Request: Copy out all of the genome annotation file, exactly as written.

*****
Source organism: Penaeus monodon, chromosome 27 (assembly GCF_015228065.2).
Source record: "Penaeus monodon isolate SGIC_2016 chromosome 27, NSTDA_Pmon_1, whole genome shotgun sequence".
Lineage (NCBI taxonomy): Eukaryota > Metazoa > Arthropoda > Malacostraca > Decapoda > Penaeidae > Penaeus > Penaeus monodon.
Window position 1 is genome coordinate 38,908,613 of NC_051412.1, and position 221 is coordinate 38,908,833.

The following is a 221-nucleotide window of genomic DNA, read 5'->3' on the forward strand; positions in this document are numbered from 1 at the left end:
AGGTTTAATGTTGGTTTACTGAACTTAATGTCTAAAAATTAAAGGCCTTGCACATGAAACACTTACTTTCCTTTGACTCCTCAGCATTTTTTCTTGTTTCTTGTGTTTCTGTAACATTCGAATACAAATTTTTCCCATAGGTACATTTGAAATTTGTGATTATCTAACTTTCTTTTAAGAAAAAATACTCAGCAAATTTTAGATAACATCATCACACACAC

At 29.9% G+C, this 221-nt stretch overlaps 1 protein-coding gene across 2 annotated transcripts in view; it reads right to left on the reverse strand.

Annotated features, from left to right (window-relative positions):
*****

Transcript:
Source organism: Penaeus monodon, chromosome 27 (assembly GCF_015228065.2).
Source record: "Penaeus monodon isolate SGIC_2016 chromosome 27, NSTDA_Pmon_1, whole genome shotgun sequence".
Lineage (NCBI taxonomy): Eukaryota > Metazoa > Arthropoda > Malacostraca > Decapoda > Penaeidae > Penaeus > Penaeus monodon.
Window position 1 is genome coordinate 38,908,613 of NC_051412.1, and position 221 is coordinate 38,908,833.

The following is a 221-nucleotide window of genomic DNA, read 5'->3' on the forward strand; positions in this document are numbered from 1 at the left end:
AGGTTTAATGTTGGTTTACTGAACTTAATGTCTAAAAATTAAAGGCCTTGCACATGAAACACTTACTTTCCTTTGACTCCTCAGCATTTTTTCTTGTTTCTTGTGTTTCTGTAACATTCGAATACAAATTTTTCCCATAGGTACATTTGAAATTTGTGATTATCTAACTTTCTTTTAAGAAAAAATACTCAGCAAATTTTAGATAACATCATCACACACAC

At 29.9% G+C, this 221-nt stretch overlaps 1 protein-coding gene across 2 annotated transcripts in view; it reads right to left on the reverse strand.

Annotated features, from left to right (window-relative positions):